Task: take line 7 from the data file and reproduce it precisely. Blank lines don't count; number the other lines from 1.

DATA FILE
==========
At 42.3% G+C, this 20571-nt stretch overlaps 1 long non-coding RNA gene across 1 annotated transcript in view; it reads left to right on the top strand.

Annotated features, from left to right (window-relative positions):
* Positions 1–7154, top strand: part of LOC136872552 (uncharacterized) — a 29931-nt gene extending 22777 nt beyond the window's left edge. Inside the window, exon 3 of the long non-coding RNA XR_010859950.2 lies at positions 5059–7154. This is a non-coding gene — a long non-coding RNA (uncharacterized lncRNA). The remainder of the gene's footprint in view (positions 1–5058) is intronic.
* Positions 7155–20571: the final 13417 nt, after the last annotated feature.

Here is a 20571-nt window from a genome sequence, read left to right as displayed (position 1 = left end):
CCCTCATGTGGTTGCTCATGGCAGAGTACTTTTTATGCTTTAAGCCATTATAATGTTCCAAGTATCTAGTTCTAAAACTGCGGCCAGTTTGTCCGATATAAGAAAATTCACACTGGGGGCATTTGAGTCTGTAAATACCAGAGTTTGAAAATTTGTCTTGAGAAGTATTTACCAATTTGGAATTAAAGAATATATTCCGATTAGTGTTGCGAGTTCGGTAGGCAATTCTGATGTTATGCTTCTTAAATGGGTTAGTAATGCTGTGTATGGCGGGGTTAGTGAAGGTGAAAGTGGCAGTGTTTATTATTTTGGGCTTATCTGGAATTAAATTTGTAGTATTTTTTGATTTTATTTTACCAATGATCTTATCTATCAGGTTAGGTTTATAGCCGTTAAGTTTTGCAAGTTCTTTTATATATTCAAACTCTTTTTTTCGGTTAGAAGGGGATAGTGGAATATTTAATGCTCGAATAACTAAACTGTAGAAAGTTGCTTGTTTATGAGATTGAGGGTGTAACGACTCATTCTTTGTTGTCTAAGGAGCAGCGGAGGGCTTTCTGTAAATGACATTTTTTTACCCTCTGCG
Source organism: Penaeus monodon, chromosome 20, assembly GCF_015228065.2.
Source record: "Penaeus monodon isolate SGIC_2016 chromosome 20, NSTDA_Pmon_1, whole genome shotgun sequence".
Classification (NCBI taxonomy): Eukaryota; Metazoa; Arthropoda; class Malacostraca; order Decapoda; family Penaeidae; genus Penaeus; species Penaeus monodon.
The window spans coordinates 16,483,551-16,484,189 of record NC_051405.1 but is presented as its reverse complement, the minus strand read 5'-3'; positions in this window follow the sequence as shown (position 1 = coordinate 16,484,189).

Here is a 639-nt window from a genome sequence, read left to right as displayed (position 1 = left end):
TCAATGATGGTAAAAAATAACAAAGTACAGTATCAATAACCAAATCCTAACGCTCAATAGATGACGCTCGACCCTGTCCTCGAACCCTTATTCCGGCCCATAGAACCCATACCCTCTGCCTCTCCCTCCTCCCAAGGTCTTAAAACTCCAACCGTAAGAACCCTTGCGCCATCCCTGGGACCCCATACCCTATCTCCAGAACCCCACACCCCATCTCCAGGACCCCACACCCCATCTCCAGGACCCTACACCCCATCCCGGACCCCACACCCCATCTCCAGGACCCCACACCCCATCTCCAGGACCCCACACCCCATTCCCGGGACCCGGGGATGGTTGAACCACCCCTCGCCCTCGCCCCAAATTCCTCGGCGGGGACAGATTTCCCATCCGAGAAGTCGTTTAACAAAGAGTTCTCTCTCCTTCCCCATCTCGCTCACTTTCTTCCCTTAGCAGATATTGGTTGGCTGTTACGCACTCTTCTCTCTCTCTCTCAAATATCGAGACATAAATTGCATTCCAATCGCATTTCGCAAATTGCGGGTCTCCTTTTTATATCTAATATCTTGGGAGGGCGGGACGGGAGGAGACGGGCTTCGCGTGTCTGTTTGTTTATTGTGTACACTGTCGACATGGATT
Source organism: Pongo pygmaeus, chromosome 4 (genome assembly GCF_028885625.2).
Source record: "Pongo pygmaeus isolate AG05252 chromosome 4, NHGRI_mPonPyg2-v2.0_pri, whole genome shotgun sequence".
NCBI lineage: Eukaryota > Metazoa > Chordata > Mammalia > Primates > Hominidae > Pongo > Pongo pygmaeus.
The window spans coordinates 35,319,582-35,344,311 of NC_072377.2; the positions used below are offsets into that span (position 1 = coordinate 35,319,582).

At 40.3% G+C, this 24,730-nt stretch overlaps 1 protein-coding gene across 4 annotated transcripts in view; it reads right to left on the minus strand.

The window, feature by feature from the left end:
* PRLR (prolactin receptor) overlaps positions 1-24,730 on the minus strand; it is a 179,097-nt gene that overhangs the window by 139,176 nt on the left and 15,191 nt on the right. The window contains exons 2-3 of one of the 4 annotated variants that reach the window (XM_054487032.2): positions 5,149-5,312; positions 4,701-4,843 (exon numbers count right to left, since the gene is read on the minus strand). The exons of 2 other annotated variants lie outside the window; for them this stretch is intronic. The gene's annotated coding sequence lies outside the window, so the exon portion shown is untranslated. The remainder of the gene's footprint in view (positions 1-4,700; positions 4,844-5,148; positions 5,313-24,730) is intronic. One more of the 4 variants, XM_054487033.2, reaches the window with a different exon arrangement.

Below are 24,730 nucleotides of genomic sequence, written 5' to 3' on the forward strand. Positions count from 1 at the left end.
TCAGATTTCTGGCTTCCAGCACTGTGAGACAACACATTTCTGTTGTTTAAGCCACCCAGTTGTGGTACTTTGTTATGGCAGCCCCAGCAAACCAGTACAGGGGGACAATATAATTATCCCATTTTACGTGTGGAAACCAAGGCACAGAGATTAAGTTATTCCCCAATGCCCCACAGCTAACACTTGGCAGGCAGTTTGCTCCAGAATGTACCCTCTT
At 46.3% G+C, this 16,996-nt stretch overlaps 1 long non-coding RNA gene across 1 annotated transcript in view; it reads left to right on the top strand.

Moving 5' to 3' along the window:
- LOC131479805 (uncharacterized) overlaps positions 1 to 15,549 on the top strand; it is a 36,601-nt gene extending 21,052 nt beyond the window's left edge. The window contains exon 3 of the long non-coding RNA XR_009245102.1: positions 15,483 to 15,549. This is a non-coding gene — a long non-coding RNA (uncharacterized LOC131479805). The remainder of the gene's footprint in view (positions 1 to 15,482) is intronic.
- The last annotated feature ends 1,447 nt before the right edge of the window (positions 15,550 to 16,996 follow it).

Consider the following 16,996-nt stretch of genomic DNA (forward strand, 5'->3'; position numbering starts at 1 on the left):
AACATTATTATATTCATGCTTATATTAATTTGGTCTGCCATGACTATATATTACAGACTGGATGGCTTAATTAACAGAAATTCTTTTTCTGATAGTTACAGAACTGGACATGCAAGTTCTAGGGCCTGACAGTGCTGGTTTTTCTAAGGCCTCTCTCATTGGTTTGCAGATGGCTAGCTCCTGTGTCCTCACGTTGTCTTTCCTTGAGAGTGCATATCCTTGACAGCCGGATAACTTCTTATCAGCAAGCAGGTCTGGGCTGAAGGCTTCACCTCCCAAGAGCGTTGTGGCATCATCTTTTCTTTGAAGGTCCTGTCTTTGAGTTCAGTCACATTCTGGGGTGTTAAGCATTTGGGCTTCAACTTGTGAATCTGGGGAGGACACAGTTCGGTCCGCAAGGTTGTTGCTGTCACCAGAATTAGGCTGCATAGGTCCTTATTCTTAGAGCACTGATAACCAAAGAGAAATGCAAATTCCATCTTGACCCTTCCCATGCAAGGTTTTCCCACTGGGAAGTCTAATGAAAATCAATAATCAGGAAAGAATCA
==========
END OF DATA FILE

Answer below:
Source organism: Penaeus monodon, chromosome 20, assembly GCF_015228065.2.